I heard on the news this morning that a recent study in the Archives of Pediatrics & Adolescent Medicine shows that changing to a later start time for high school students is good for adolescents.
Makes perfect sens to me. Years of research has shown that the body clock during the teen years shifts to going to bed later and getting up later. We know this and should use this information wisely.
What does this have to do with food allergies, you may ask?
Well, this study seems like common sense to me. I don't believe we've used common sense for food allergies. Allergic to pollen? Get regular injections of minute doses of pollen to desensitize the body to pollen. Allergic to milk? Avoid it forever.
I've never thought that made sense. We do it in our house because that's the doctor's orders, but it doesn't seem like good common sense. Since getting the blood test results for my allergic child last week, I'm even more convinced. After 10 years of strict avoidance of multiple foods, all numbers are up- by a lot. My child is not out-growing any of these allergies. As a matter of fact, things are heading in the wrong direction.
This isn't good enough any more. I'm hopeful about a cow's milk immunotherapy study published recently in the Journal of Allergy and Clinical Immunology. This study involved placing cow's milk protein on unbroken skin in an effort to desensitize people.
Just yesterday, DBV Technologies got the go-ahead from the FDA to begin human clinical investigation of peanut desensitization. Trials begin this month in six medical centers in the U.S.
Avoidance isn't working. Desensitization makes common sense when it comes to food allergy. I recognize there are risks involved and I certainly do not recommend desensitization at home right now. But, let's all keep talking to our allergists and pushing for something better than "strictly avoid".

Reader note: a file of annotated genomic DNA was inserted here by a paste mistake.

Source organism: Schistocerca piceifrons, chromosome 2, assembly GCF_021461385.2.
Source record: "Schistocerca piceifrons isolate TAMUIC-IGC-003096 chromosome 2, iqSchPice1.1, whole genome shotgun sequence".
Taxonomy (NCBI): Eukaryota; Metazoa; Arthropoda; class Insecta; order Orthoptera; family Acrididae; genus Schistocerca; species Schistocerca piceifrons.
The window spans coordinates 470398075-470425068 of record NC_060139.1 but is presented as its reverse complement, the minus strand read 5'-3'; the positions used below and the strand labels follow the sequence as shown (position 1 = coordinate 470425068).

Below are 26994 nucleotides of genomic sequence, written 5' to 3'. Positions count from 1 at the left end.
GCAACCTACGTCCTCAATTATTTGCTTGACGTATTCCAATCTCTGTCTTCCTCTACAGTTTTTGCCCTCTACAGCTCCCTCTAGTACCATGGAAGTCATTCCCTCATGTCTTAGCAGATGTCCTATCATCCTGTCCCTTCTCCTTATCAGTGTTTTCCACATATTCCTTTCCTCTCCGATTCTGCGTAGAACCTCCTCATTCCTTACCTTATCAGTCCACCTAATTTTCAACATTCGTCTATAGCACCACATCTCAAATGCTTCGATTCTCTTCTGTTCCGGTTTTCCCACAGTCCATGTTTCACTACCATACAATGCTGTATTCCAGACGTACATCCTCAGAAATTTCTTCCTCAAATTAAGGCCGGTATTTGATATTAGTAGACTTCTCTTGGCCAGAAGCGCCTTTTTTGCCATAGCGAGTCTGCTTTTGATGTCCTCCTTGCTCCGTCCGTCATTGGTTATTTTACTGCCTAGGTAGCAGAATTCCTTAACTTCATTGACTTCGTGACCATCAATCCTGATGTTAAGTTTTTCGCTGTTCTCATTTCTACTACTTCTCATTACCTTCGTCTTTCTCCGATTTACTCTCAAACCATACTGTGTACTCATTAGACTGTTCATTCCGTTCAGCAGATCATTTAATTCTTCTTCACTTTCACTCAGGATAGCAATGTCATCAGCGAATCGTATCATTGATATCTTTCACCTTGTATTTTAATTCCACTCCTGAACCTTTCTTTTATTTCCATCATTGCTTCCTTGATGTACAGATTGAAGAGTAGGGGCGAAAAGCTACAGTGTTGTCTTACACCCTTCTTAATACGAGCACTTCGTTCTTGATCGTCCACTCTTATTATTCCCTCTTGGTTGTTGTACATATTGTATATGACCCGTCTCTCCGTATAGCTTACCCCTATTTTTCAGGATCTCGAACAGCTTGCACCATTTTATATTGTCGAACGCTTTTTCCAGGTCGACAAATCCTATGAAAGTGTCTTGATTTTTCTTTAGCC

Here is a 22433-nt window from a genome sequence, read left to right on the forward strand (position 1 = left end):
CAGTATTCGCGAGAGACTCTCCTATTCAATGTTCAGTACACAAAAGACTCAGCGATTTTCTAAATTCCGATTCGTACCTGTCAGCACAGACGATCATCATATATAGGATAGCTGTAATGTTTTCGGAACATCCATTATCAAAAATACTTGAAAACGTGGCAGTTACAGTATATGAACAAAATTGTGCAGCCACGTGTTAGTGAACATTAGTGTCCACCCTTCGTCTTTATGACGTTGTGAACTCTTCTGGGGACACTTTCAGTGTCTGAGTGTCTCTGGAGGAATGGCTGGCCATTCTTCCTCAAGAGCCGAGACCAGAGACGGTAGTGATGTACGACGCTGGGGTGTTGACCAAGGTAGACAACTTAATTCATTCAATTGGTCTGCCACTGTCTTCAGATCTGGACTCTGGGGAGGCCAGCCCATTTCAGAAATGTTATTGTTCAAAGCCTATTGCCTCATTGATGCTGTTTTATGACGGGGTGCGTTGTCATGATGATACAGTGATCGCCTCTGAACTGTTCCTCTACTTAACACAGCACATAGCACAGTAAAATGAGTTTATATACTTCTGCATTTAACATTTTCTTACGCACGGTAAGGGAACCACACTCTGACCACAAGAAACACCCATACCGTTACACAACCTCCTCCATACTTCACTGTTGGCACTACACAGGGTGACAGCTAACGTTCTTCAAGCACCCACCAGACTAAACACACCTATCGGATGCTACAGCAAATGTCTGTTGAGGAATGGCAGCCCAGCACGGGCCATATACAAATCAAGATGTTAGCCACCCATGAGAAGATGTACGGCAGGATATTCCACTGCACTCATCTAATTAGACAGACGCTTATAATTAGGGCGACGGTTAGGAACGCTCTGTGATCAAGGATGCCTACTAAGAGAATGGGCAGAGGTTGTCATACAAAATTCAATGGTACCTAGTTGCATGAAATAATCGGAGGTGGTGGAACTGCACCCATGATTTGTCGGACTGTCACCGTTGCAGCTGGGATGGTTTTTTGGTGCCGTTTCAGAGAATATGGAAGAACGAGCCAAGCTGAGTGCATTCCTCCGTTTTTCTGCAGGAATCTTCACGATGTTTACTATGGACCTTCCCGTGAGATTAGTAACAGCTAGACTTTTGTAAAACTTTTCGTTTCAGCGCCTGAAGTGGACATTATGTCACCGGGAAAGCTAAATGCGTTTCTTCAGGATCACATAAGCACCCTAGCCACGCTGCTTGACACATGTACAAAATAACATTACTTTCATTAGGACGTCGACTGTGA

Stay tuned. We're starting to use common sense in food allergy treatment.
It's really hard to know what will help food allergies. I have been allergic to raw fruits and vegetables since I was 4 years old. In my late 20s I was able to eat most with little reaction. Probably because I never stopped eating them despite the reactions.
After having my daughter, my food allergies are all out of whack. I can't eat raw fruits and vegetables at all and just tested positive for a peanut allergy. I've eaten peanut my whole life, even when I tested positive for it. I eliminated it from my diet and ate it again a month later. Sure enough I had some congestion in my throat suggesting a true allergy. It was a mild reaction. So, if desensitization were true (at least for me) I shouldn't have any reaction to peanut. Of course you could argue that maybe my reaction would have been worse if I hadn't eaten it all this time. I think there are many other factors in one's life that can affect food allergic reactions.
Really interesting perspective here... Are you planning on introducing more allergens in small doses to your diet? I think a lot of people would like to hear about how that goes for you!
Morgan- I will still follow doctor's orders, however I'll push beyond the "Avoid Treatment Plan" by bringing relevant studies to my allergist's attention and asking for better options for my allergic child.
I'm hopeful we're on the edge of great things here!
Mel- You raise some great points. Thank you for sharing.
I'm happy to see so much research going on right now at several different angles for food allergy. I don't believe there is going to be a "one-size-fits-all approach" treatment. I see more individualized approaches.
Interesting that pregnancy/childbirth seems to have impacted your allergies. I wonder if there are any studies out there regarding the impact of pregnancy on food allergies...
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